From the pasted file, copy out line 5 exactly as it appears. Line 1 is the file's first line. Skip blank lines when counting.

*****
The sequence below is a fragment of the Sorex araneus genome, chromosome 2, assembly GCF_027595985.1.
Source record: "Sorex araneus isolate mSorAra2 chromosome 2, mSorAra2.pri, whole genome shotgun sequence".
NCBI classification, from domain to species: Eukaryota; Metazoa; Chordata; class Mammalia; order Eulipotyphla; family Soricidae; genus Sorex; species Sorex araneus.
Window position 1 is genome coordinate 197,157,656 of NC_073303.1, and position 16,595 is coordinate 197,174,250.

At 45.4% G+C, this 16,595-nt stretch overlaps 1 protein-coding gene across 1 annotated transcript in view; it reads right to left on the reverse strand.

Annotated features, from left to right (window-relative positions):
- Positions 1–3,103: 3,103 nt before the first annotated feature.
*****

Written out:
At 45.4% G+C, this 16,595-nt stretch overlaps 1 protein-coding gene across 1 annotated transcript in view; it reads right to left on the reverse strand.